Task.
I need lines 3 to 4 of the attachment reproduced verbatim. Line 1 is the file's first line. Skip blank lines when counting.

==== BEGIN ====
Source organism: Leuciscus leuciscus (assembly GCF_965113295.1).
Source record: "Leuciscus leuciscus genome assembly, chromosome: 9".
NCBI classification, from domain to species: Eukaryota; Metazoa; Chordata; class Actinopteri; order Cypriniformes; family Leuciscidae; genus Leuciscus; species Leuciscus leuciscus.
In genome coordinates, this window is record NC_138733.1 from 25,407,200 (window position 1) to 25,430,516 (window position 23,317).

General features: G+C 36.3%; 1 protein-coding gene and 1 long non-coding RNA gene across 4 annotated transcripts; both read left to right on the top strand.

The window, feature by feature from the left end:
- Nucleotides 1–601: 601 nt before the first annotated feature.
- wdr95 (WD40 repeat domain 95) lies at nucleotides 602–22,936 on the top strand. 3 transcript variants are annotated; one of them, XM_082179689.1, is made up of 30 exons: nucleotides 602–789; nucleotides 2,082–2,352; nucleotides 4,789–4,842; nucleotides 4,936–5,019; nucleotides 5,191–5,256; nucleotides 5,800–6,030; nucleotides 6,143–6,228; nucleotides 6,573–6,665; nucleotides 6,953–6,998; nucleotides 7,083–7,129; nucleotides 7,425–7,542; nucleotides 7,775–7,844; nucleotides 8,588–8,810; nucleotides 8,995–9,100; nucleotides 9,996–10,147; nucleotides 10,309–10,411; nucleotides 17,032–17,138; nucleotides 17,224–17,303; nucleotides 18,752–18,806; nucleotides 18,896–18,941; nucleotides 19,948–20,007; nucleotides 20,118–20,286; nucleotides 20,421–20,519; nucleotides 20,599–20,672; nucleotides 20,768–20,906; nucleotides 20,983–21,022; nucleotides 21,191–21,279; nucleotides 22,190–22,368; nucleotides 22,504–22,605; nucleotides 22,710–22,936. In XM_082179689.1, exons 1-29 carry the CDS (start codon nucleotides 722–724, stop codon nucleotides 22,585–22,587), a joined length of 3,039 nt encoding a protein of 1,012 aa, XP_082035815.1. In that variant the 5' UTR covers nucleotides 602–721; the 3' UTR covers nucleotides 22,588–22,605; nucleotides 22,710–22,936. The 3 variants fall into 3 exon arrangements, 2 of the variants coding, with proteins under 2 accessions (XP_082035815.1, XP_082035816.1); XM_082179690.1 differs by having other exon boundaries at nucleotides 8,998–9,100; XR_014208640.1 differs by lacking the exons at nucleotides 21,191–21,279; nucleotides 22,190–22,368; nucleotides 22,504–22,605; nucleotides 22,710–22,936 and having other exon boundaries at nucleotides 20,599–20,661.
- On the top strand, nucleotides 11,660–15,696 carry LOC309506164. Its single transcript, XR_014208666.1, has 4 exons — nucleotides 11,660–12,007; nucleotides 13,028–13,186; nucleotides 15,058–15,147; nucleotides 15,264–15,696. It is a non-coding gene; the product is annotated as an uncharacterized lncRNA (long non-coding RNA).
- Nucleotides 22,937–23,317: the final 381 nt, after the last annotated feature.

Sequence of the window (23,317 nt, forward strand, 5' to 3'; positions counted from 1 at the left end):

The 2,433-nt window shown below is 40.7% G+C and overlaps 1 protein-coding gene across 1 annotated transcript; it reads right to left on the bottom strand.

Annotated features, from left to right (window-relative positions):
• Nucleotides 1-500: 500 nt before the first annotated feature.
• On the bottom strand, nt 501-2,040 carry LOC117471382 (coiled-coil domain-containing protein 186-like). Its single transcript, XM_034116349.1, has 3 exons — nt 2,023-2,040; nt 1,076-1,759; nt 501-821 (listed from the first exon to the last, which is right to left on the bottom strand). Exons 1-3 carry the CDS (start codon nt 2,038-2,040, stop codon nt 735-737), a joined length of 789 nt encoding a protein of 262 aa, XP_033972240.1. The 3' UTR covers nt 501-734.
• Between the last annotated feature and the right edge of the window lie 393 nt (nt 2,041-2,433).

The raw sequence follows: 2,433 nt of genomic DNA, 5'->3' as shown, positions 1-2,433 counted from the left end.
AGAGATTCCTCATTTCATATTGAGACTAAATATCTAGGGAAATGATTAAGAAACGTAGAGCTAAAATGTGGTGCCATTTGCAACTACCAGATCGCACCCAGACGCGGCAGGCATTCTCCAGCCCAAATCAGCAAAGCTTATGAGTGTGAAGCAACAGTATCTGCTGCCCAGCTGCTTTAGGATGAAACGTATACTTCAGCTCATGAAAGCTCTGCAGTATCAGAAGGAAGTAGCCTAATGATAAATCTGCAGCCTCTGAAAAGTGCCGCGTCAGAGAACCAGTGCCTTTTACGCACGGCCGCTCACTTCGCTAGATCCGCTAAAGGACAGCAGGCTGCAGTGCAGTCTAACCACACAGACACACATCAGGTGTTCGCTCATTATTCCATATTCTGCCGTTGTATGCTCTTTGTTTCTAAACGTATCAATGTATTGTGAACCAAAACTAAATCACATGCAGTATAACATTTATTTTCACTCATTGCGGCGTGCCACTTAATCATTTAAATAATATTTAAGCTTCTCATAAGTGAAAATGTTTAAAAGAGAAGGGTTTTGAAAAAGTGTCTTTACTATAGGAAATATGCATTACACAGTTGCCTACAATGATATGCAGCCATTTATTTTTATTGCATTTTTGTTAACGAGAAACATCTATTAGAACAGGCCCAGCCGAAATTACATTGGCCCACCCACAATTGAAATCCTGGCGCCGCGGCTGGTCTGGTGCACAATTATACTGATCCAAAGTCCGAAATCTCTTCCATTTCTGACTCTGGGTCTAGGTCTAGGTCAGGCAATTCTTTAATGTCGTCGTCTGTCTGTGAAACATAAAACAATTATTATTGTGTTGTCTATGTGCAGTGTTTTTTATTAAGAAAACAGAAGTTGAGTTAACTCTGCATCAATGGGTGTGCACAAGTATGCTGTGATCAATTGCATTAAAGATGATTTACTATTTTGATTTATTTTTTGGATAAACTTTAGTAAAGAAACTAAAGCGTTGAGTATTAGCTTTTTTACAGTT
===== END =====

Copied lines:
NCBI classification, from domain to species: Eukaryota; Metazoa; Chordata; class Actinopteri; order Cypriniformes; family Leuciscidae; genus Leuciscus; species Leuciscus leuciscus.
In genome coordinates, this window is record NC_138733.1 from 25,407,200 (window position 1) to 25,430,516 (window position 23,317).